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By Richard Connelly
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"Who's she to call the judge's decision 'appalling'?", roars Yetiv, who seems unable, or unwilling, to stop sharing his newfound legal expertise.
"The U.S. Supreme Court case Grayned v. City of Rockford in 1972 laid down the standard that says a law is constitutional if a person of average intelligence knows what's required to stay within the law," he argues. "It was a lay-down case. We didn't even have to go to the man on the street -- we had the city's own inspectors admit they couldn't understand it."
A lanky, bushy-browed fellow who wears his wavy black hair in a ponytail, Yetiv exudes an intensity that seems to vibrate off his frontal lobes in waves. While satisfied with the verdict, he's hardly surprised that he won his case; he possesses none of that I-must-be-dreaming posturing so often expressed by the underdog. The jury's monetary award means nothing to him. Yetiv seems most pleased that, once again, he's proved himself smarter than his antagonists -- who, in this case, happened to be a woman who yearns to be the next mayor of Houston, a powerful city bureaucrat and two assistant city attorneys who had the presumed advantage of law school educations.
"I was a multimillionaire when this started," Yetiv clucks as he leans back in a squeaky office chair, "and I'm still a multimillionaire. I mean, c'mon, did it look like Jack Yetiv was suffering? Or did it look like they were suffering? I'm no victim. The bigger picture is, this is a fight I've had with the city for three years, and they've been laughing in my face."
That's not to say that the matter of Dr. Jack Yetiv v. City of Houston doesn't have some significance beyond a winner's right to gloat. The day he filed suit against the city, Yetiv became part of an unusual alliance of social activists, gadflies and advocates for the disenfranchised who, for various reasons, had something riding on the case. Since August 21, each has found some measure of vindication in the verdict.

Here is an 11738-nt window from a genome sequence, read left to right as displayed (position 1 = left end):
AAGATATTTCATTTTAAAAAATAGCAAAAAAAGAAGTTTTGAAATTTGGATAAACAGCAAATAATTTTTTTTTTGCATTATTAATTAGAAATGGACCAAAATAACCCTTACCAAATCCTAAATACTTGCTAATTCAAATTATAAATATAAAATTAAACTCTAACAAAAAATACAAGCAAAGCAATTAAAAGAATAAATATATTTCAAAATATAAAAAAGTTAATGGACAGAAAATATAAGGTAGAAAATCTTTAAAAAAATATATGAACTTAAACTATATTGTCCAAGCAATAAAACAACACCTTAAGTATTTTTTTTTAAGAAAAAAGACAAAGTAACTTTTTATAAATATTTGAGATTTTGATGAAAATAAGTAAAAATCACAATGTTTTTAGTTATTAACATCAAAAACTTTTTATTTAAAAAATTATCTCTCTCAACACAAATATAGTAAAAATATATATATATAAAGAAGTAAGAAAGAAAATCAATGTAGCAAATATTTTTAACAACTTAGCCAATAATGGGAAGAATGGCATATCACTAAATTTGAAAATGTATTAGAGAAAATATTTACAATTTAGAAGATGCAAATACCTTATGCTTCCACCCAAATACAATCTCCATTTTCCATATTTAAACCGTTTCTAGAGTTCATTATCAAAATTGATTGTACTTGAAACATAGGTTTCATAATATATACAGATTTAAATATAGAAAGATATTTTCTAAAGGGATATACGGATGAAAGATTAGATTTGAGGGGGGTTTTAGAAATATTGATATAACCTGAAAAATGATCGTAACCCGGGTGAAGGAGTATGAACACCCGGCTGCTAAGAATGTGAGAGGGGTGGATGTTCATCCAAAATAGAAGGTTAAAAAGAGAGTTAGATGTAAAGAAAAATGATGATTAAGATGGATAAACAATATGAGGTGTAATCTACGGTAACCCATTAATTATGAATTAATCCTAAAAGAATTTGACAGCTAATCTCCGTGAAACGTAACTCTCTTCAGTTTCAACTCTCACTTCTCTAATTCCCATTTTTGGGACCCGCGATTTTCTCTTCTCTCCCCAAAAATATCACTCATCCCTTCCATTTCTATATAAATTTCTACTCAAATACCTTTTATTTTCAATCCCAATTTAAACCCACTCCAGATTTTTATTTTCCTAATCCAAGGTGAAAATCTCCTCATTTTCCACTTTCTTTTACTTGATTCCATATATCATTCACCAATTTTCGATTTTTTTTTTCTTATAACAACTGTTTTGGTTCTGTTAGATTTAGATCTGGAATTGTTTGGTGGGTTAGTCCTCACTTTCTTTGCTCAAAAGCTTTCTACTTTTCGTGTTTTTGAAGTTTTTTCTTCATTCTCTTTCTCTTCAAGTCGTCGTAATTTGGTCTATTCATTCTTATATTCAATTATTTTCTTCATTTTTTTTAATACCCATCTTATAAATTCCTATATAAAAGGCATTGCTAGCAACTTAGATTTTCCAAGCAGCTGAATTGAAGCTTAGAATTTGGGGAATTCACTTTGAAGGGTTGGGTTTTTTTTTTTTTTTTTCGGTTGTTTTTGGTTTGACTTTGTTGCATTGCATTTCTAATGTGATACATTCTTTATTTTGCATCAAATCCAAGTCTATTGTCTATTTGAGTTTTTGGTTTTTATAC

Those who want more public dollars dedicated toward affordable housing -- such as the local Citizens Housing Coalition -- hope the jury's decision will slow the demolition of existing low-income units that has increased in the wake of CURB. At the same time, the civil libertarians of the Houston Property Rights Association, whose members staunchly oppose most taxpayer-funded programs, are celebrating Jefferson's ruling on the building-standard regulations.
HPRA president Barry Klein attended each day of the trial, sitting alongside David Kahan, an attorney from the Clark Read Civil Liberties Foundation, whose clientele is overwhelmingly poor, black or Hispanic and on some sort of public assistance.
On the surface, Yetiv has little in common with any of those people or their agendas. For one thing, he is a wealthy businessman from California. He made his first real estate investment in Houston after meeting a broker from Texas on a Utah ski slope in 1989. He now owns three apartment complexes in Spring Branch and part of another in Midland. Most of Yetiv's time is spent in the San Diego area, where he lives comfortably, drives a Porsche and is seemingly far removed from the effects of either government neglect or restraint.
For another, while he provides affordable apartment units to the working poor, Yetiv doesn't believe in tax-supported housing; his three complexes, totaling about 450 units, do not accept federally subsidized tenants.
Moreover, Yetiv is not exactly opposed to the CURB ordinance. When he bought his first property, Westview Court, he supported stricter building regulations. That position distinguished him from many other local apartment owners, who found that, absent any code enforcement by the city, they could increase their profits by neglecting to make repairs. It wasn't until the new ordinance was put in place and Yetiv was snared by its arcane language and selective enforcement that he became an outspoken critic of CURB.
"I'm certainly not here to apologize for irresponsible landlords," he said at a post-verdict City Hall press conference organized by representatives from the HPRA, the Citizens Housing Coalition and the local chapter of the Gray Panthers. "Without naming any names, I will say that there are apartment owners in this city who ought to be put out of business."
Nonetheless, Yetiv is being lionized by people who support property rights to the extreme. "All Hail Jack," crowed Klein's weekly HPRA newsletter following Jefferson's determination that portions of CURB were unconstitutional. Since the first public hearings on CURB in early 1993, Klein had warned that the new building code would eventually come back to bite taxpayers. It might rid neighborhoods of a few eyesores, he argued, but its draconian punitive measures -- huge fines, unreasonable deadlines for repair and, eventually, demolition -- would prove costly the day someone with the right combination of resources sued the city.
"I don't think there was so much the sense that, someday, a person like Jack would materialize," Klein says. "But it was going to take someone with the time, the money and the drive to make things right. I think property owners and low-income people got lucky when Jack came along. Most people would have just accepted their losses."
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